Sometimes, it just hits me outta nowhere that our family of four GREW! It’s not four anymore, there are six of us now. And it’s at seemingly normal moments that this epiphany occurs.
Tonight, it was dinnertime. Year after year, as I prepped dinner plates, it was simply four plates.
But then tonight, as I made our “big people” plates, it dawned on me with intensity, “Oh my word! There are two more little plates to make, two more little mouths to fill, two more personalities at the table.” My heart was all bursty-like as I prepped their classiest of Paw Patrol plastics😂
Because we were young parents, poor and working through college, we decided it’d be fun to start over in adding some littles during this more secure place in our lives. We wanted to know what it felt like to say, “Tonight, we make a baby!” Previously, our kiddos were wanted surprises!
And now, the thing that led me to my nostalgic momma moment in the first place:
Making dinner for this whole crew, 6 of us to be exact💜💜💜💜💙💙
“Girllllllls!! Wake-up, Mom’s water broke, we’ve got to get to the hospital,” dad’s voice echoed into our room. My eyes opened, I looked at the clock: 12:26 am!
“Oh my Gosh, how cool is this, I’ve always wondered when it was going to happen!! This is it! It’s go-time!! Yesssss, no school for us tomorrow, yahooooo! Thank you, unborn Sister-making life better and you aren’t even here yet!” My skin was tense and chilled with goosebumps, not only from the cool night, but from the unknown entangled with an excitement only an eleven year old big sister can fathom.
My younger sister, Steph, and I had never moved so quickly. We were in the van before Mom could even waddle her dripping legs down the hall. It was a stormy April night, 1996. I can recall the details in color.
Thunder boomed and neon yellow lightening dashed about the eerie Arkansas night sky, a foretelling of how the night would unfold.
The van ride was filled with so many thoughts, “I hope Mom is safe, I hope there isn’t a tornado, if there is a tornado where will Steph and I go since we aren’t allowed in the delivery room, I cannot wait to meet the baby I’ve waited my whole life for, I can’t wait to watch her grow up, I can’t wait to hold her and play with her, it’s going to be so neat to see my parents with a baby, those clouds look pretty scary, Steph—- are you ready to be a big sister?” EEEEEEEEeeekkk, the suspense was growing with every mile behind us.
Once we arrived at the hospital the brightness of the fluorescent lighting and the stark white halls felt blinding, Mom and Dad said their, “See ya soons,” and were ushered to the delivery room with great joy.
They’d always teetered on the brink of “Yes, let’s have another, and No, our girls are too big- it’d be starting over.” But on this night, they were like two giddy first-time parents about to meet their Love in the form of baby, all over again. It had been eight years since there’d been a baby in the home. And, even as a child, I was keen on their love for each other and this new life they’d created together.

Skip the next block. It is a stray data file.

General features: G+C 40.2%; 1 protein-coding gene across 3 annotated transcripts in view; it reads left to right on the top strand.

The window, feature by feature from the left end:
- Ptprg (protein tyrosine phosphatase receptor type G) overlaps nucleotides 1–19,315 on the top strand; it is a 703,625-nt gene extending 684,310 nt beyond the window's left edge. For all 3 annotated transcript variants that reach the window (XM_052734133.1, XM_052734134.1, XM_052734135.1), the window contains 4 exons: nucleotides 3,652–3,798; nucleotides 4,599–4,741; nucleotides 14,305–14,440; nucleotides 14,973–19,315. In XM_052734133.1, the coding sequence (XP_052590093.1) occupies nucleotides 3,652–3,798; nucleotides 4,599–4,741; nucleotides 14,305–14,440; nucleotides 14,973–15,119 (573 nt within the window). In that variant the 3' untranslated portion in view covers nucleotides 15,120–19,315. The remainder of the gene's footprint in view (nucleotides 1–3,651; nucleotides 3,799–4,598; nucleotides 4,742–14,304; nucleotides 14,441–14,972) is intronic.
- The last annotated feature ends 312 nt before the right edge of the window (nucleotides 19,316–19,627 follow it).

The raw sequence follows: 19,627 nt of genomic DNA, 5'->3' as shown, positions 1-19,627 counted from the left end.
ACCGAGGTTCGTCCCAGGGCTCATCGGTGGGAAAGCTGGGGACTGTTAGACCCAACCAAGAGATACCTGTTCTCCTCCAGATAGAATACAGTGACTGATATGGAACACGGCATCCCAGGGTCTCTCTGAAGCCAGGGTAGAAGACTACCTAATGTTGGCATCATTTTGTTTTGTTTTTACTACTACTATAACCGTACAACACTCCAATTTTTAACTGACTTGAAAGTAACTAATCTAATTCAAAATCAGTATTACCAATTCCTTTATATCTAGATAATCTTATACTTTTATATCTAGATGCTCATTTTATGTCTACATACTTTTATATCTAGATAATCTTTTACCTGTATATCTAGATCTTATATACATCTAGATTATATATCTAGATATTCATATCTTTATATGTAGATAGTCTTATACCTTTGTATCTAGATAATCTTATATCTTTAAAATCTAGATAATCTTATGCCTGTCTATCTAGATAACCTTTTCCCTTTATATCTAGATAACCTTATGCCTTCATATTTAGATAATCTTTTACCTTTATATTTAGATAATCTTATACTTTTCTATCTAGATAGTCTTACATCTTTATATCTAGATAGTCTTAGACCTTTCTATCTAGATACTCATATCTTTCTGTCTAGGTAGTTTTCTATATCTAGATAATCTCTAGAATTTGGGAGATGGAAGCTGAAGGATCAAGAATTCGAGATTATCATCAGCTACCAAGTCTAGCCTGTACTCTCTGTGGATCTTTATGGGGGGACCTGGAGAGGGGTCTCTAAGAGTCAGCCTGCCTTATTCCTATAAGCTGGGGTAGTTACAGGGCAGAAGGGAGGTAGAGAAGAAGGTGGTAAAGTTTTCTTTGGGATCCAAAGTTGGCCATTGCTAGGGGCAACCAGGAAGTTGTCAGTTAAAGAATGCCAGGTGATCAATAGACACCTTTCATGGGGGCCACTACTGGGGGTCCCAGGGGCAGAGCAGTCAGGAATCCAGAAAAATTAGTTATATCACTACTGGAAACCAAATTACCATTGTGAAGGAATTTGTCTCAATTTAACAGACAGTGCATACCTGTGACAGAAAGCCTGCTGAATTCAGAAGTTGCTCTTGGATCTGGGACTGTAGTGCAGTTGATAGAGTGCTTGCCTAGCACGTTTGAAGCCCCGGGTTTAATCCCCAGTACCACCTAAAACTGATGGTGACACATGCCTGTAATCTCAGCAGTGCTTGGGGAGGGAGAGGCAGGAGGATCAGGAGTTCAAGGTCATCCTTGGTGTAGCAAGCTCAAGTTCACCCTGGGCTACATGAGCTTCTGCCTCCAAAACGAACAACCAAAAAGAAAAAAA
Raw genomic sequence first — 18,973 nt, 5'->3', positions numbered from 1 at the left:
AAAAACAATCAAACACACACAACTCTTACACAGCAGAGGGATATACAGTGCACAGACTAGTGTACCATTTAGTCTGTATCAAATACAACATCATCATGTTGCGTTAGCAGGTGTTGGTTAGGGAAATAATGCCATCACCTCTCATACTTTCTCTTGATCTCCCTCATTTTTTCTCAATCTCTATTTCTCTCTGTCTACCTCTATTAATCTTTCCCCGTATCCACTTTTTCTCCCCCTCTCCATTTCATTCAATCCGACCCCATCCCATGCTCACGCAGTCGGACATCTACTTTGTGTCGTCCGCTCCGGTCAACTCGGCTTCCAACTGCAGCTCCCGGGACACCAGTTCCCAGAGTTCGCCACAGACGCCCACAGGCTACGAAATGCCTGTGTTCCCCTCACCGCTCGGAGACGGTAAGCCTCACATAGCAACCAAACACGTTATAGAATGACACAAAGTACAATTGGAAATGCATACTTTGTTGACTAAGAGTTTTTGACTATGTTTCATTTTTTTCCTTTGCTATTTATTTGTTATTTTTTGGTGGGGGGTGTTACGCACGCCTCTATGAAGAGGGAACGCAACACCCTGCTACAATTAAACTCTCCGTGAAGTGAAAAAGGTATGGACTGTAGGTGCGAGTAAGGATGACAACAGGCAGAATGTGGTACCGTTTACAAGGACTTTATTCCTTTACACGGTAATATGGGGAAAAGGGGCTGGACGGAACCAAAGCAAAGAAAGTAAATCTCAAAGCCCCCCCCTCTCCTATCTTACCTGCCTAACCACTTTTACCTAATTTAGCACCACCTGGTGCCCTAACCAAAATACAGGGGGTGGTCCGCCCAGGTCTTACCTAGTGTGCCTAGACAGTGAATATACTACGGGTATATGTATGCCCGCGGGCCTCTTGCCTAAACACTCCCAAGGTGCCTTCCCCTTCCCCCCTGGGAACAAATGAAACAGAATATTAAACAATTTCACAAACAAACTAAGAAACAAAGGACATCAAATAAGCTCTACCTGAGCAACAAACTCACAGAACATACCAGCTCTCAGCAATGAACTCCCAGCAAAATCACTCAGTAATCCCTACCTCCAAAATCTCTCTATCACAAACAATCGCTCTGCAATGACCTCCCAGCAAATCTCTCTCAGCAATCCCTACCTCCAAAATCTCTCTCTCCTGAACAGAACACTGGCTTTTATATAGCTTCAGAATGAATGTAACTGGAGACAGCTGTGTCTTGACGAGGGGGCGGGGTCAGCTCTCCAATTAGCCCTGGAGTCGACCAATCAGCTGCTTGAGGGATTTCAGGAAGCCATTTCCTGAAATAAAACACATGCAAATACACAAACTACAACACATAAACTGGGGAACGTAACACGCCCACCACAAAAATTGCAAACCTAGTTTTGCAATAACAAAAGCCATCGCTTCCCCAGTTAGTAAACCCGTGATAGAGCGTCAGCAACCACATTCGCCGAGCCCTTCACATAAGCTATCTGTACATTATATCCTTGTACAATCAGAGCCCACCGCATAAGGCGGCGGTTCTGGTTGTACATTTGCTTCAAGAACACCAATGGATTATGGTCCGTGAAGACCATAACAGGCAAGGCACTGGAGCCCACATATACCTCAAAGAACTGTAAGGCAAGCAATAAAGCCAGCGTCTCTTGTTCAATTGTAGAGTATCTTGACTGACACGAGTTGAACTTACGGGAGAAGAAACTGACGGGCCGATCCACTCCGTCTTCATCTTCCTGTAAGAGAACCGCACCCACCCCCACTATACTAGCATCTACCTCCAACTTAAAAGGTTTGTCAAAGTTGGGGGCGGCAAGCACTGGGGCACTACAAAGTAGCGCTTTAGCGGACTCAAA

Mamaw and Papaw showed up within the hour. Thank Goodness. The nurses were kind and had turned on some Disney movies, brought us Shasta Cola in cute teeny cans, and Mamaw brought crayons and coloring books. You can always count on Mamaw to have some form of entertainment in tow.
Labor and delivery was a “quick and “easy” 3 and a half hours,” I’ve heard Mom recall. But for the sisters who had begged for this baby for YEARS, it felt like a small eternity. Before we knew it, Dad was hustling out to greet us with that proud new-dad smile, “She’s here! It’ll be a few moments before you can come in, but Mom’s doing great!”
Time. Passed. Slowly.
When Steph and I were able to go back, the emotions were intense, such a big love already manifested in us… I easily recall being mesmerized by her tiny perfectly manicured hands and nails. She was swaddled in the cutest baby burrito fold, but her hands had broken free, and although they were pale and cool, those tiny little hands were just like mine. I’d always been told I had beautiful hands and nails, and here I was, standing in awe of this miniature human, who had MY hands. My hands. It was Love right there in front of me, in the purest form.
Those moments of light and airy exhilaration were precious, but short lived. Within the hour, our Sydney was being ushered to the nursery with a team of folks surrounding her. “What was happening, what are they not telling us?” Dad, Steph, and I stood in the nursery window as unsettled onlookers. We could see Sydney wiggle uncomfortably with each poke and prod.
Going back to Momma’s room, we were met by a freshly wounded woman, not only bodily wounds, but a soul that was desperate for answers. Steph and I decided to spend some time resting on the extra bed as Mom, Dad, and the doctors conversed.
Later we would learn that Syd’s pale white hands I had so admired, partnered with her score on the Apgar scale, and her shallow breathing were all tell-tale signs that our precious baby had Down Syndrome. But, because nothing had shown on any ultra-sound the entire pregnancy, the medical team explained Sydney would need further testing. They decided she would be better served at the neonatal unit at Children’s Hospital.